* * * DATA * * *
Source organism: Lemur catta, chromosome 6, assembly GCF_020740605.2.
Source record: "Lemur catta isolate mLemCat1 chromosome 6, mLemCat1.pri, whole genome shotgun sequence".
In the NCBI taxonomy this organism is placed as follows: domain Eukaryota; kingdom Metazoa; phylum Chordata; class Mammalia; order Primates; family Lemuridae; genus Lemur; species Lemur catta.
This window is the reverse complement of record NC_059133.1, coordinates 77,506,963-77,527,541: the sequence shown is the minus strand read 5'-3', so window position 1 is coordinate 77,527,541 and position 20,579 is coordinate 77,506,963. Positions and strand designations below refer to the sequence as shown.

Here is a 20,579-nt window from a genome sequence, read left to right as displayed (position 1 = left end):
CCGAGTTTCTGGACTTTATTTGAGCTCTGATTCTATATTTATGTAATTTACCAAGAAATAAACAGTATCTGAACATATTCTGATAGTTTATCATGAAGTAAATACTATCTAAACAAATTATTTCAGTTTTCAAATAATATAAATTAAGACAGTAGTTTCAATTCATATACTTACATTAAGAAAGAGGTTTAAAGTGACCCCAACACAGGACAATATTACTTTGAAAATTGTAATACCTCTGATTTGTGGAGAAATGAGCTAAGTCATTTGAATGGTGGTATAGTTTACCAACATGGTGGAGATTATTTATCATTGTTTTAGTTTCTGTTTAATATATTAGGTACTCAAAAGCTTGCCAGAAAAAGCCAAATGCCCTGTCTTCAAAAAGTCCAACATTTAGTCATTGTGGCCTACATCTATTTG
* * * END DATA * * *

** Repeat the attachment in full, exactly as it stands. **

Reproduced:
Source organism: Lemur catta, chromosome 6, assembly GCF_020740605.2.
Source record: "Lemur catta isolate mLemCat1 chromosome 6, mLemCat1.pri, whole genome shotgun sequence".
In the NCBI taxonomy this organism is placed as follows: domain Eukaryota; kingdom Metazoa; phylum Chordata; class Mammalia; order Primates; family Lemuridae; genus Lemur; species Lemur catta.
This window is the reverse complement of record NC_059133.1, coordinates 77,506,963-77,527,541: the sequence shown is the minus strand read 5'-3', so window position 1 is coordinate 77,527,541 and position 20,579 is coordinate 77,506,963. Positions and strand designations below refer to the sequence as shown.

Here is a 20,579-nt window from a genome sequence, read left to right as displayed (position 1 = left end):
CCGAGTTTCTGGACTTTATTTGAGCTCTGATTCTATATTTATGTAATTTACCAAGAAATAAACAGTATCTGAACATATTCTGATAGTTTATCATGAAGTAAATACTATCTAAACAAATTATTTCAGTTTTCAAATAATATAAATTAAGACAGTAGTTTCAATTCATATACTTACATTAAGAAAGAGGTTTAAAGTGACCCCAACACAGGACAATATTACTTTGAAAATTGTAATACCTCTGATTTGTGGAGAAATGAGCTAAGTCATTTGAATGGTGGTATAGTTTACCAACATGGTGGAGATTATTTATCATTGTTTTAGTTTCTGTTTAATATATTAGGTACTCAAAAGCTTGCCAGAAAAAGCCAAATGCCCTGTCTTCAAAAAGTCCAACATTTAGTCATTGTGGCCTACATCTATTTG